Last Updated on October 20, 2020 by Heather Hart, ACSM EP
I like to run in places where others do not frequent. There’s absolutely nothing wrong with busy streets or crowded parks, but those aren’t the places for me. I prefer trails and paths where stumbling upon another human is a rarity, not a frequent occurrence. Where my companions are the sound of the wind blowing through the trees and the birds calling to each other. Nevertheless, when I do stumble upon another person, I always overthink how I should pass them. Yeah, I know, it’s ridiculous. But my mind races, wondering what I should say – or do- so they hear me and my intentions to pass them. And over the years I’ve come up with some incredibly awkward ways to pass people while running on trail.
How to Pass Non-Runners while Running on the Trail
I don’t know why passing people on the trail is always such an awkward scenario for me. Maybe it’s because I live in a retirement community, and have nearly startled little old women to death multiple times by inadvertently sneaking up on them. Maybe it’s because I always seem to stumble upon the people wearing headphones, who can’t hear me asking to pass even if I’m screaming at max volume. Regardless of the reason, whenever I come up behind another trail user, I always run through a slew of options in my head of how exactly to alert them to my presence. Here’s what I’ve got:
“On Your Left!”
The gold standard of endurance passing etiquette. Used by runners, cyclists, and probably rollerbladers, I’m not exactly sure. The idea is that when you yell “On your left”, loudly and with purpose, the person in front of you immediately moves to the right so you can pass…you guessed it…on their left.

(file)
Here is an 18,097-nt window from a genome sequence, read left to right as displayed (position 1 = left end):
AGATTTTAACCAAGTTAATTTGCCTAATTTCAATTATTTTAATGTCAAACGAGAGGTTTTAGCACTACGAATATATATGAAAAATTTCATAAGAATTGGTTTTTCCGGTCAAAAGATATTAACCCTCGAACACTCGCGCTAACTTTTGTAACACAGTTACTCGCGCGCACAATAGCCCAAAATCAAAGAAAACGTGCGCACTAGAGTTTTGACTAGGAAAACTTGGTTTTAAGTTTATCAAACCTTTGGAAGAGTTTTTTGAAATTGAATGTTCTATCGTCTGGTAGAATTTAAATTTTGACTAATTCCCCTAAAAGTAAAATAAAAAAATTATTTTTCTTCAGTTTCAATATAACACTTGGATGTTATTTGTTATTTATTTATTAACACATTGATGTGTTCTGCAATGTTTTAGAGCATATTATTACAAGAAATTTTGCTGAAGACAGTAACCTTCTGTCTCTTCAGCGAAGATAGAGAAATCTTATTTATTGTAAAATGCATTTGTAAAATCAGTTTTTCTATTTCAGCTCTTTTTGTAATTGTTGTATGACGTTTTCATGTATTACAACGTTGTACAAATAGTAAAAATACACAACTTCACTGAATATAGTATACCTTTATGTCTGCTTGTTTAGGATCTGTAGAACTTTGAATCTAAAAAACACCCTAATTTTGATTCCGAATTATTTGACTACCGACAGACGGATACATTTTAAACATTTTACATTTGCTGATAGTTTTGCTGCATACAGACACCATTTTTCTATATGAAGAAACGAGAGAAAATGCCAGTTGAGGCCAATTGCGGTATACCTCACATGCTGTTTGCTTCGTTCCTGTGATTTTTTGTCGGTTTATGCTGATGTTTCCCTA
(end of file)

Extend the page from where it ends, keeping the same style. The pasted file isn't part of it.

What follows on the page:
Fellow endurance athletes hear “on your left” and instinctually move over without hesitation.
Non endurance athletes hear “on your left” and panic. Typically, they jump TO the left, or better yet, turn and stare like a deer caught in headlights. There’s an awkward few seconds where you both go left, then you both go right, then you nearly run into each other, until finally, one of you moves to the opposite side and you are able to pass.
Yes, the “on your left” method, while ideal, definitely does not always work. So, may I propose the following alternatives:
Stomp & Breathe Heavily
Sounds creepy, right? But I’ve totally done it before. Rather than the soft footfall and relaxed breathing you’ve maintained for the entire run thus far, start gasping for air and awkwardly stomping. Run as if your legs weigh 50 pounds each and you’ve forgotten how to land properly.
The idea is that if you start to sound like a herd of elephants clambering down the trail, the person in front of you will hear you, turn around to see you, and move over long before you need to pass.
Sometimes this non-graceful runner approach actually works. The person in front of you on the trail hears you coming, feels sorry for you, and moves over. I mean, who wouldn’t move over to let the struggling runner pass. They’re glad they aren’t you, that’s for sure.
Other times, you simply don’t clamber loud enough. That, or the person in front of you is too afraid to see what sort of awkward running mess is coming down the trail towards them, and politely refuses to turn around. It doesn’t matter, either way you’ve thrown off your natural gait, and wasted a ton of energy. Then you still end up shouting “on your left”, which likely throws off the people ahead of you who don’t know what you are shouting about (see above).